It’s been here and it’s been happening for sometime now. Everyday I find myself hearing screams coming from down the hall or even in the rooms above my dorm. My boyfriend does it and so does all of his friends. I find it absolutely crazy how emotional people get about it. I even see laptops in O’Neill watching videos about it and apparently Drake was doing it recently. Fortnite Battle Royale has made a monstrous impact on college campus’s everywhere and with teenagers as well, but is it really as successful as it seems?
When asking what the big deal is, some of the responses start to overlap. “It’s basically like a combination between Call of Duty, Minecraft, and Hunger Games,” is what I hear most. It is a third-person shooter game that incorporates scavenging items and building miscellaneous structures to the best of your ability. In seeing the game itself, it really does seem eventful as 100 players parachute onto an island and try to outlive everyone else until one victor is left. From what I’ve been told, if you go to Dusty Depot, you’re a psychopath and if you can make it out of Tilted Towers on top, you have a chance to go far in the game.
In diving a bit deeper than consolidated conversations with the broskis, I’ve found that the strategy of release for this game was actually quite different from typical games. Call of Duty WWII was released in the fall for $60. If you wanted to download Fortnite right now, you can do it for free.
The creators of Fortnite, Epic Games, originally had the download available for $40 in July, but with little success, they decided to offer the game for free. The company is attempting to mimic that of the App Store success where a game itself is free, but there are potential micro transactions that can accumulate a profit. For example, the high school version of myself could always buy more lives in Candy Crush. Comparatively, Fortnite players can purchase outfits and dance moves for a small price.
At a glance it seems that it would be difficult for Epic Games to pull a profit, but considering they had registered 40 million players recorded in January it does not seem impossible to manage some financial success, according to the Wall Street Journal. Despite the larger volume of players, the company has not reported any literal numbers regarding its revenue associated with the game. So while it has potential to be successful and change the transaction model of video games, it still needs to cover its growing costs.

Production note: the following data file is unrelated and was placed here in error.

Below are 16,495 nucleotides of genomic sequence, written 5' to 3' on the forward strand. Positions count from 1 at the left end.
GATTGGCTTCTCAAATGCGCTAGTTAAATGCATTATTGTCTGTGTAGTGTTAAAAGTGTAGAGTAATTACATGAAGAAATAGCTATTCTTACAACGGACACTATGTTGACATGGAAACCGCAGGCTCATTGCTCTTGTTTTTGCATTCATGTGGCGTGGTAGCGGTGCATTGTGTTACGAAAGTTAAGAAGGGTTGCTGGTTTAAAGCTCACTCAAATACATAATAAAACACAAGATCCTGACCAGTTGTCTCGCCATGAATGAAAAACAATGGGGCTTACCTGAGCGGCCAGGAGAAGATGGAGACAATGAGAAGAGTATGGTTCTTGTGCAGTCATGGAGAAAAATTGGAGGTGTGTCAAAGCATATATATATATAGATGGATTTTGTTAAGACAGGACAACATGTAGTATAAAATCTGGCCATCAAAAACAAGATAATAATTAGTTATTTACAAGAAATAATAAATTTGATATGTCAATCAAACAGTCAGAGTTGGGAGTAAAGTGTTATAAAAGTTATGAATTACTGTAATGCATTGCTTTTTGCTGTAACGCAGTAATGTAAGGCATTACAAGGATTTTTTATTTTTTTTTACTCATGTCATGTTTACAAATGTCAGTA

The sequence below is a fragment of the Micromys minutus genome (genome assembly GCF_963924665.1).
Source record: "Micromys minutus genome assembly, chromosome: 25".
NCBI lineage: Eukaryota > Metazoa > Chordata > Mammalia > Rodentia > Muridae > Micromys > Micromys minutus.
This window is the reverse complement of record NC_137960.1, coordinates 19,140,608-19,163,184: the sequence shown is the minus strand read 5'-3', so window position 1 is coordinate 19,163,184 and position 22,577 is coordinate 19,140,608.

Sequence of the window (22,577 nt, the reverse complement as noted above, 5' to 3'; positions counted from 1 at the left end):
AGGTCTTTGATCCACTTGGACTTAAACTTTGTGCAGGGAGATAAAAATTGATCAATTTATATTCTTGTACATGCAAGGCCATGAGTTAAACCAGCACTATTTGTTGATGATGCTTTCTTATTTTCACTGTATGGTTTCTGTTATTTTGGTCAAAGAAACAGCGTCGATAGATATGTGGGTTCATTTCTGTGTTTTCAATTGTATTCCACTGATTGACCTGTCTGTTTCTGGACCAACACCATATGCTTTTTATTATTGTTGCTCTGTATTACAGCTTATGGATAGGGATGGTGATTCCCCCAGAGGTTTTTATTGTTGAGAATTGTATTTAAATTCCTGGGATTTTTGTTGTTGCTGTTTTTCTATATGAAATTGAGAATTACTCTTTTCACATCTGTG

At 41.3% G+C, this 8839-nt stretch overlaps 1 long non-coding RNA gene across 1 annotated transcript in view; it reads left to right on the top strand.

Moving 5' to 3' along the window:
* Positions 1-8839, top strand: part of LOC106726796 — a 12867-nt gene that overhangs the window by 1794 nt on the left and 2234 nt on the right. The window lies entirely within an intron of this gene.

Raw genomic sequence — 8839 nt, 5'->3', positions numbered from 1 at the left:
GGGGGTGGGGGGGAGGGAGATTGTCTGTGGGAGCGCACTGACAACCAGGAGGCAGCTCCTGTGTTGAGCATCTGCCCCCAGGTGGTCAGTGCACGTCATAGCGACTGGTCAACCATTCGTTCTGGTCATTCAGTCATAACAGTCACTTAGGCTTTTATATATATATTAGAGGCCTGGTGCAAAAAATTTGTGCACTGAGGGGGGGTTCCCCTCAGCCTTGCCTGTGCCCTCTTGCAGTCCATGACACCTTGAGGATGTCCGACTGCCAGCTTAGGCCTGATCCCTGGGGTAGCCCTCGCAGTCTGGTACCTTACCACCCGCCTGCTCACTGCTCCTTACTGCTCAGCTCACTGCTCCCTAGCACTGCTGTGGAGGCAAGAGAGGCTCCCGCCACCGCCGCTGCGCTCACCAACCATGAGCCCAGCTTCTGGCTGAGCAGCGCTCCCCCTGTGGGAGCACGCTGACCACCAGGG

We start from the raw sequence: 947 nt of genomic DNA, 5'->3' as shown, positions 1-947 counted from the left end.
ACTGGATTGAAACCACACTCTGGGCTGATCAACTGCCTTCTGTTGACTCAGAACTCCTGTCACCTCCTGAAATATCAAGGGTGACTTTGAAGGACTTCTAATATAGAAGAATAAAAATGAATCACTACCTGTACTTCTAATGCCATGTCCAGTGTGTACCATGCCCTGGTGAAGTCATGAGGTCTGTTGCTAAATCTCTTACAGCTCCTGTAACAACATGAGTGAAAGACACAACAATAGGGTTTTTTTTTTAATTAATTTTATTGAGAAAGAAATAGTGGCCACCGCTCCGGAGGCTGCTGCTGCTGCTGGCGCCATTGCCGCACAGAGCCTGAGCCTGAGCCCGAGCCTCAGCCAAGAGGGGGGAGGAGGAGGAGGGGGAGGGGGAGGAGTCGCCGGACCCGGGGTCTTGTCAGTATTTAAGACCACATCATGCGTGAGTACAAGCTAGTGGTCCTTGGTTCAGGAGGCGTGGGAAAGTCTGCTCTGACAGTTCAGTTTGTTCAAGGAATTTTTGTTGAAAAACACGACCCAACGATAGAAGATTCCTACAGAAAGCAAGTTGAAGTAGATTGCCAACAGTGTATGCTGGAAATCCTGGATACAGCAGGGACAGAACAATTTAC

With so many players rushing to popular battle grounds like Anarchy Acres and Haunted Hills, Epic Games needs to support their servers, which handle the traffic for the online game. Fortnite seems to be currently running into issues when the servers are down and complaints add up regarding lag during gameplay experiences, causing pain and hysteria to many. With so many players online, it is really unclear if Epic Games is pulling a profit.
In looking at their competitors, it is interesting to see their reactions to the notion of releasing a free console game. Competitor Take-Two Interactive Software, criticized Epic Games releasing a free game claiming that only a fraction of the players makes in-game purchases. However, the popularity does pose a risk for publicly traded game publishers. According to KeyBanc Capital Markets, a 10% decline in player engagement could correlate to a 5%-7% dip in earnings-per-share over the course of a year.
Additionally, some game producers risk player dissatisfaction when introducing in-game purchases. In some of my conversations with gamer friends, it seems that most are annoyed when Call of Duty releases a “map-pack” due to the price, but love new levels to explore and play. It really depends on what price points companies set and what features players can or need to buy. According to WSJ, Star Wars Battlefront, a popular game by Electronic Art received harsh backlash from players for its in-game purchases and eventually decided to reverse their decision. It is unclear if a free console game would cumulate similar responses given that it’s, ya know, free.
So while I still have more research to do on this game, I’m curious as to what you guys think regarding its apparent popularity, but unclear financial success. Please comment below your thoughts on the matter and I’m looking forward to responding! Also, after telling some friends that I’m writing my blog about their beloved game, it seems mandatory that I attempt to play a few games so keep an eye on for updates on my twitter!